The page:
Understanding Diastasis Rectus Abdominus (DRA)

The female body undergoes dramatic changes during pregnancy as hormones relax the ligamentous structures of the pelvis and most noticeably the tissues of our stomach stretch to accommodate a child growing inside of us. A common concern for many new mothers has been dubbed the “mummy tummy” or a diastasis rectus abdominus (DRA). Mainstream media, personal trainers and fad exercise programs often claim they have the solution to “flatten your stomach” again. The truth is research about DRA is very limited. The prevalence, risk factors and treatment approaches for DRA have been poorly investigated. However, as we learn more about trunk stability and the muscles that shape our core we begin to understand more about DRA and how to address it.

DRA Picture

What is DRA?

DRA occurs when the connective tissue, known as the linea alba, between the rectus abdominis or “six pack” muscles stretches and thins. DRA is measured clinically by the inter-recti distance (measurement between the two normal abdominal muscles) above, at and below the level of the umbilicus (belly button)(Sperstad et al, 2016). A pathological DRA is diagnosed as 4.5 cm or two fingers width of separation at any one of these loctions (Super et al, 2016).

Recent research found the prevalence of DRA at 21 weeks gestation, 6 weeks, 2 and 12 months postpartum were 33.1%, 60%, 45.4%and 32.6% respectively in a cohort of 300 first mothers (Sperstad et al,2016).The most spontaneous healing is thought to occur within the first 8 weeks postpartum , after which recovery often plateaus (Coldron et al, 2008). What does this mean for our patients who continue to have a pathological DRA after 8 weeks ? To better understand the effects of DRA we must understand how our functional core works.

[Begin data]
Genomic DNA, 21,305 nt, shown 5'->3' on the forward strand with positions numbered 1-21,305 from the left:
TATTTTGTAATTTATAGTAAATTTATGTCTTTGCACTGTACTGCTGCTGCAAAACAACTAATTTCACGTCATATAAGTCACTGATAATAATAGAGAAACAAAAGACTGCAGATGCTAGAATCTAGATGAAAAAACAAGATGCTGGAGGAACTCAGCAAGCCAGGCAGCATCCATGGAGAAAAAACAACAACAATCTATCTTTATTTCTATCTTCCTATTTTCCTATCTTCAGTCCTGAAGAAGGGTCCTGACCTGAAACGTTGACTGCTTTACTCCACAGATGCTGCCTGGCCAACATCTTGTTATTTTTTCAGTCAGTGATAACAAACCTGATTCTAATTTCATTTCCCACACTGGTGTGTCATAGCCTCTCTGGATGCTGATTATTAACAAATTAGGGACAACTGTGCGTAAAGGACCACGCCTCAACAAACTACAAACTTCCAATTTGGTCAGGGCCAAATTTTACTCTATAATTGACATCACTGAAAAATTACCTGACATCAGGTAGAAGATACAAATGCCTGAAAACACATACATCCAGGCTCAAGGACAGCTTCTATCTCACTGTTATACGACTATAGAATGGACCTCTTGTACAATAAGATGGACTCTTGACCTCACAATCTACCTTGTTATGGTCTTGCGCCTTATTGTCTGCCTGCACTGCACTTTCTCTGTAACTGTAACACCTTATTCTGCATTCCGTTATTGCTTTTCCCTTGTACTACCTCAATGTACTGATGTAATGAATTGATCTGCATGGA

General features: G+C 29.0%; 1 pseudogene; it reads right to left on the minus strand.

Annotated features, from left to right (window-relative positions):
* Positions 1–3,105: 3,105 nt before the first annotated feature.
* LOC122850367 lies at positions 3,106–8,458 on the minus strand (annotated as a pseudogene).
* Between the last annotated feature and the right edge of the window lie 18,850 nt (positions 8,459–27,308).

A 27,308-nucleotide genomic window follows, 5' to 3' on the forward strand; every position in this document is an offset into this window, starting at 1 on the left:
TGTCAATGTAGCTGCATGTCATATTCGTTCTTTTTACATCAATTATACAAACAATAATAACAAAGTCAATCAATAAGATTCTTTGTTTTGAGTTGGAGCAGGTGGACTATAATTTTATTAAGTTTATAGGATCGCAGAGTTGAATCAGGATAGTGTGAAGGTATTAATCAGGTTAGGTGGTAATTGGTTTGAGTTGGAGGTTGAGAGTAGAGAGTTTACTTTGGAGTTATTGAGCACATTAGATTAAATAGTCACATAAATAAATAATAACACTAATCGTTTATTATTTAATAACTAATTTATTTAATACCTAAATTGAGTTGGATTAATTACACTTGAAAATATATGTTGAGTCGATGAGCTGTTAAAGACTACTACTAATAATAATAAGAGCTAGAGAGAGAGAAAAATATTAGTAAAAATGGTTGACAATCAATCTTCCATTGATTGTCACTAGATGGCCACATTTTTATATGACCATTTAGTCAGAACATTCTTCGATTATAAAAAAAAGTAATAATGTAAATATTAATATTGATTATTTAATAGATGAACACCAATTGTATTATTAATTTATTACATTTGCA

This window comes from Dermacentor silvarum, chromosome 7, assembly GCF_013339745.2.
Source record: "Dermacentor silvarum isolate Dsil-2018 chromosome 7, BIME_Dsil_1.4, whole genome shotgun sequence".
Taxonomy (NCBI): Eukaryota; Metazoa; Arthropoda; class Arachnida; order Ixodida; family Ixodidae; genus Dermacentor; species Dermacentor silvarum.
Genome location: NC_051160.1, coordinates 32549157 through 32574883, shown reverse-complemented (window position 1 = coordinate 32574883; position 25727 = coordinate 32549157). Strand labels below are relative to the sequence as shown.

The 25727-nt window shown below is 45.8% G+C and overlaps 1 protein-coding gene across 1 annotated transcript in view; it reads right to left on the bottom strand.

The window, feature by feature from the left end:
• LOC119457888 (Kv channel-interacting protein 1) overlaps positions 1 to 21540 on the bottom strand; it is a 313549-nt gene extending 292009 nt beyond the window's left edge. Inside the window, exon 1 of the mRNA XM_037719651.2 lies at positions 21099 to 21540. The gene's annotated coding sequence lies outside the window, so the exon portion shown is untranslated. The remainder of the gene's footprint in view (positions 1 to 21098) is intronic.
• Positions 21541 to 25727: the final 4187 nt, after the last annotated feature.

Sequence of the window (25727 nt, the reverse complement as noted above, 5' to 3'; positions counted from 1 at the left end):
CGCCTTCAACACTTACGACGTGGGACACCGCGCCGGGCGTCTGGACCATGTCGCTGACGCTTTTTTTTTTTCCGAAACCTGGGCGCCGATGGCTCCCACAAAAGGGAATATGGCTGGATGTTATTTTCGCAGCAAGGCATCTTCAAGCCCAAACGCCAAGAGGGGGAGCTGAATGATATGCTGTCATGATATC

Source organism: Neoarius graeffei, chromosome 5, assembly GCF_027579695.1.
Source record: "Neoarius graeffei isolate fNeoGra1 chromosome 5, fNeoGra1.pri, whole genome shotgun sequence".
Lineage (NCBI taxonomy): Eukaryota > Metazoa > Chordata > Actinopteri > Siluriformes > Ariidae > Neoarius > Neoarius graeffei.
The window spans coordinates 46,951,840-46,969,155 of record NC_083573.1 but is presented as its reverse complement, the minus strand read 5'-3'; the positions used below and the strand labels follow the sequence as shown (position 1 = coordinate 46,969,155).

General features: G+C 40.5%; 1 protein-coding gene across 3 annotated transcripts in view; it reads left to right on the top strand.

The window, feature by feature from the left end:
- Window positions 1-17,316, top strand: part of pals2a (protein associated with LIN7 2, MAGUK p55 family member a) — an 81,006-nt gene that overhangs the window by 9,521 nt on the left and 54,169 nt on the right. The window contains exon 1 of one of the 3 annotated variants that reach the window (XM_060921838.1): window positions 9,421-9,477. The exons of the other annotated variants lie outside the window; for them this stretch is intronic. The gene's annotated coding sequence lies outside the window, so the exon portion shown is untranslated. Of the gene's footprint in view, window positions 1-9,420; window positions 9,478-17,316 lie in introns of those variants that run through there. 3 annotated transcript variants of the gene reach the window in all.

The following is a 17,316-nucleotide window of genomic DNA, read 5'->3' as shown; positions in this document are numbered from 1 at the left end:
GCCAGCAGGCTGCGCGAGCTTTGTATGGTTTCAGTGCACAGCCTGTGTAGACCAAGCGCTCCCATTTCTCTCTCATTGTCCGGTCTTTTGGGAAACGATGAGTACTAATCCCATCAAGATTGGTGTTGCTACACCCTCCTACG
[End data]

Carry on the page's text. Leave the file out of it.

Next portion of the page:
What is a functional core ?

The core is so much more than just our stomach muscles that we target with sit ups and ab excercises. The core is actually 4 different groups of muscles and their respective fascia that work together to create a dynamic abdominal canister that provides support and stability to the pelvis, thoracic and lumbar spine (Lee et al, 2008). These muscles include:

  • Transversus abdominus (TA), horizontally oriented muscle which wraps around the abdomen like a corset.
  • Multifidus (MLFT), a large muscle located in the lower back